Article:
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A&E Home Video presents
Fireball XL5: The Complete Series (1962)

Steve: Ok, Venus?
Venus: Ok, Steve.
Steve: Right. Let's go!

- Paul Maxwell, Sylvia Anderson

Review By: Joel Cunningham   
Published: March 24, 2003

Stars: Paul Maxwell, Sylvia Anderson
Other Stars: Gerry Anderson, John Bluthal, David Graham
Director: Gerry Anderson, Various

Manufacturer: DVDL
MPAA Rating: Not Rated for (puppets in peril)
Run Time: 16h:54m:00s
Release Date: February 25, 2003
UPC: 733961706468
Genre: television

Image Transfer
Audio Transfer
B+ BA-B B-

DVD Review

Gerry Anderson is most often remembered as the creator of the popular 1960s television series Thunderbirds and its unique cast of "Supermarionation" characters. He is also fondly thought of by genre fans for Space 1999, his saga of Earth's "future." But few seem to remember that the influential producer established himself with a lesser-known puppet-based series, 1962's Fireball XL5.

The series, more clearly aimed at a young audience than Anderson's later works, was extremely popular in its day (even spawning a top pop hit in the title song), but for one reason or another (likely because it was shot in black & white) it never had much of a life in syndication, and has been rarely seen since it originally aired. And that is a shame. Though it isn't as ambitious an undertaking as Thunderbirds, it has the same retro charms, and a comforting naiveté all its own.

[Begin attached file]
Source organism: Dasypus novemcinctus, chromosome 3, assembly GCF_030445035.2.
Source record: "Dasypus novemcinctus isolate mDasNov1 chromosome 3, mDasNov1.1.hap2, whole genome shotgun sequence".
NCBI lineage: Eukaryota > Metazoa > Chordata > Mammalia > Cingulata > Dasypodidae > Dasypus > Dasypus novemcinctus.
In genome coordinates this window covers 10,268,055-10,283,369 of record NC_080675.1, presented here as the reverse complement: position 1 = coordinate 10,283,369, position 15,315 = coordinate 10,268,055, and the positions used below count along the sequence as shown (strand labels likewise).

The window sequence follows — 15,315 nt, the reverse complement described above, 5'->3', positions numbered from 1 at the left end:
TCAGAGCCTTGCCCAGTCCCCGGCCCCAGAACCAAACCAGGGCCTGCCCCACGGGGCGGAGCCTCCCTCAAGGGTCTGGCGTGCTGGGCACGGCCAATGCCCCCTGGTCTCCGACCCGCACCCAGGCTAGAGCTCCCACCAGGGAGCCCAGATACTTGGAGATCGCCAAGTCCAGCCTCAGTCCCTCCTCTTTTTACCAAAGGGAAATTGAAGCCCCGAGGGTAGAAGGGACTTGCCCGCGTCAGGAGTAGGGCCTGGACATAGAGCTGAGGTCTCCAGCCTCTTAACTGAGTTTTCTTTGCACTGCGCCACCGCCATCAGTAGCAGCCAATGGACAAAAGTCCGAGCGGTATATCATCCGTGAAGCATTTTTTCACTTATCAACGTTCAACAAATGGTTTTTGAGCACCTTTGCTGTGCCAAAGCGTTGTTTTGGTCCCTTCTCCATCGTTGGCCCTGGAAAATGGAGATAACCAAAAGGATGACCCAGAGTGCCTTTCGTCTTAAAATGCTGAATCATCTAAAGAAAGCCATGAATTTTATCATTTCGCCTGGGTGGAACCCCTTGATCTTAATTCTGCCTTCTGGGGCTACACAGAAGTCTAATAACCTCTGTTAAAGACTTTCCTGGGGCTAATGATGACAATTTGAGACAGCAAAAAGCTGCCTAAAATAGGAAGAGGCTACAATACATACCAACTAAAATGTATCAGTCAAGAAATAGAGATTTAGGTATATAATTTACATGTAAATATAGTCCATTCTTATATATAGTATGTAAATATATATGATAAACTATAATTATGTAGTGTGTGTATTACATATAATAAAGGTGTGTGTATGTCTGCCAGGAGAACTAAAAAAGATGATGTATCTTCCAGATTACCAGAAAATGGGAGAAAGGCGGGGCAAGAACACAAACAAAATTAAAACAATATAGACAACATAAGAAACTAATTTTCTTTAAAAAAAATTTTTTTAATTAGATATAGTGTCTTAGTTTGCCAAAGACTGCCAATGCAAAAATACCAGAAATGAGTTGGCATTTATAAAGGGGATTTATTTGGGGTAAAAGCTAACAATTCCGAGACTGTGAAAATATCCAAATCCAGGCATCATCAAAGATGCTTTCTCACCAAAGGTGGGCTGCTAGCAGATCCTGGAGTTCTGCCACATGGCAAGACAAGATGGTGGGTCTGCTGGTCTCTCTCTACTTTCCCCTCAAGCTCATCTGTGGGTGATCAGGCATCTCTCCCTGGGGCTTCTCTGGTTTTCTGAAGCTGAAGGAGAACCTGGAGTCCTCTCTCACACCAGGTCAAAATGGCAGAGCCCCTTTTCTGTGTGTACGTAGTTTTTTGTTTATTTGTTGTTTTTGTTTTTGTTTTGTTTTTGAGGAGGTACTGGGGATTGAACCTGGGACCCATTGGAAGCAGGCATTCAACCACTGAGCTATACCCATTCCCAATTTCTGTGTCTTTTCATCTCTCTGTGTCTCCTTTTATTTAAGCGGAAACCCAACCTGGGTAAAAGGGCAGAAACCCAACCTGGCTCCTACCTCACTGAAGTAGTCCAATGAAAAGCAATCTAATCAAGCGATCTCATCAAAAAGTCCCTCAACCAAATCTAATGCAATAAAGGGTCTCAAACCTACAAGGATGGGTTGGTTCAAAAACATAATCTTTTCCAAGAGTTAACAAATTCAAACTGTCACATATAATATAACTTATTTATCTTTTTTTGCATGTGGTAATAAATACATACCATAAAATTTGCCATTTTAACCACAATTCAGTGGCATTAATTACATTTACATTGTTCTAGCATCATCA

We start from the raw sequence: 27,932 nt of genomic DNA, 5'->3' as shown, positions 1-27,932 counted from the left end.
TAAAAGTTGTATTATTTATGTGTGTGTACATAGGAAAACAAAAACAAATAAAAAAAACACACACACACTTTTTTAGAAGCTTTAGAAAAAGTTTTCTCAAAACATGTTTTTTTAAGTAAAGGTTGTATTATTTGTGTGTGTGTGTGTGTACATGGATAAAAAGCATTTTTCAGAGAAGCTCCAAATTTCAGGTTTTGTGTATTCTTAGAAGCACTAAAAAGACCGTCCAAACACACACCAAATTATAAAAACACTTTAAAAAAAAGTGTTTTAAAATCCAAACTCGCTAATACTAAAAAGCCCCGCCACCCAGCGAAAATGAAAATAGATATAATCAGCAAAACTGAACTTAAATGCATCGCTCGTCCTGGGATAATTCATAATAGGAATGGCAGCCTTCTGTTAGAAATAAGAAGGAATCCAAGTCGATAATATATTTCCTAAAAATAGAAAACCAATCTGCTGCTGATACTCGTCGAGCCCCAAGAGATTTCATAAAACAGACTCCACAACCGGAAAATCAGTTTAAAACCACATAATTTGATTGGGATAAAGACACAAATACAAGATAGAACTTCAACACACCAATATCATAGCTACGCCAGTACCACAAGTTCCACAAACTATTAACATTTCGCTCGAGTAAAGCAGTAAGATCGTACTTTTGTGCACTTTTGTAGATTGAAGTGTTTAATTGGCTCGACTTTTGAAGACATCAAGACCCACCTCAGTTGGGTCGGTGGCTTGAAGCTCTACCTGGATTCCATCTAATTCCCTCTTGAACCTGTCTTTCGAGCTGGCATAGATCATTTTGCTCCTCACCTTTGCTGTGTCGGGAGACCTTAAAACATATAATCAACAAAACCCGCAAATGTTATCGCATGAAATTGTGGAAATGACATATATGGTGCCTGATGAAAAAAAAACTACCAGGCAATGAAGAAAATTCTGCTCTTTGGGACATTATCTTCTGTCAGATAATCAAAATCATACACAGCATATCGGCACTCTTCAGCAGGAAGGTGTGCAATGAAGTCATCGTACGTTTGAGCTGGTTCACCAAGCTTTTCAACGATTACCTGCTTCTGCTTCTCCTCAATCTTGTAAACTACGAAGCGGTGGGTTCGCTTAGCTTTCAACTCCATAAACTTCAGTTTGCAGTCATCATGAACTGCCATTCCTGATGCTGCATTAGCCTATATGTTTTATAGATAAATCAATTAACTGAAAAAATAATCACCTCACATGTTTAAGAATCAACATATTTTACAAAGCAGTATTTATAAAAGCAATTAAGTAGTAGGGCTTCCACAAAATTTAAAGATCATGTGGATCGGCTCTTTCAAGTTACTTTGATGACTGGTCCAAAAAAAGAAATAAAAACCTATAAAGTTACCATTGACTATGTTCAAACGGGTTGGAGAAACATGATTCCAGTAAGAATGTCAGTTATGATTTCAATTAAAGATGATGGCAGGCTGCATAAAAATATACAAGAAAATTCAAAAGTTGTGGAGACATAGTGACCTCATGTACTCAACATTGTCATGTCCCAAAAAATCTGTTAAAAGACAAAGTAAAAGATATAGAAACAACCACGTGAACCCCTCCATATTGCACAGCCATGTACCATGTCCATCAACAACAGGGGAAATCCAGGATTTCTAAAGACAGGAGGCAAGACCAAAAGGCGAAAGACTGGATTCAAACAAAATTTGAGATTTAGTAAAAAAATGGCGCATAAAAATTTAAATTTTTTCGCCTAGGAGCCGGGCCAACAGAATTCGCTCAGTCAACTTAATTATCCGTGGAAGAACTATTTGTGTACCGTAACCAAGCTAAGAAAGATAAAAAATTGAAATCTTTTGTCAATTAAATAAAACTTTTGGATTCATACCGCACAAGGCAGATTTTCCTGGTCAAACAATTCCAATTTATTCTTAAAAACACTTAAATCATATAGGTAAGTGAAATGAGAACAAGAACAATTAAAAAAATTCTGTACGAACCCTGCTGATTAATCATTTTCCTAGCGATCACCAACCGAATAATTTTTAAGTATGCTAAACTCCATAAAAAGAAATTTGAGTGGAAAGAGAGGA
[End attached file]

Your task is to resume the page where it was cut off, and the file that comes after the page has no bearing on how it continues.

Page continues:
In the year 2063, the World Space Fleet is aiming to expand man's reach into space. To do so, they need brave explorers who are willing to venture into the uncharted regions; people of character, willing to fight for mankind. Such a man is Colonel Steve Zodiac, the dashingm square-jawed commander of the starship Fireball XL5, a rocket on patrol in the mysterious Sector 25, where unknown races populate countless alien worlds. Aiding him is his intrepid crew, including Professor Matthew Matic, Robert the Robot, and Steve's confidant, the lovely Venus.

Operating from a simplistic sci-fi premise of exploration, the show sends its characters off on formulaic adventures as they encounter the "villain of the week," from the devious Mr. and Mrs. Space Spy to the dangerous Dr. Rootes. The stories are slow-paced and simplistic, and frequently drawn out by long special effects sequences or "tense" countdowns, but their good-natured innocence means such shortcomings are easy to forgive. Sure, the hokey plots crumble when faced with the jaded cynicism of the 21st century, but space adventures, largely free of Cold War-era paranoia and propaganda, still invite a sense of childlike enthusiasm for discovery. So while I do scoff a bit as the characters expose themselves to the vacuum, protected only by "oxygen pills," I can't help but imagine my dad watching as a child with a huge grin on his face.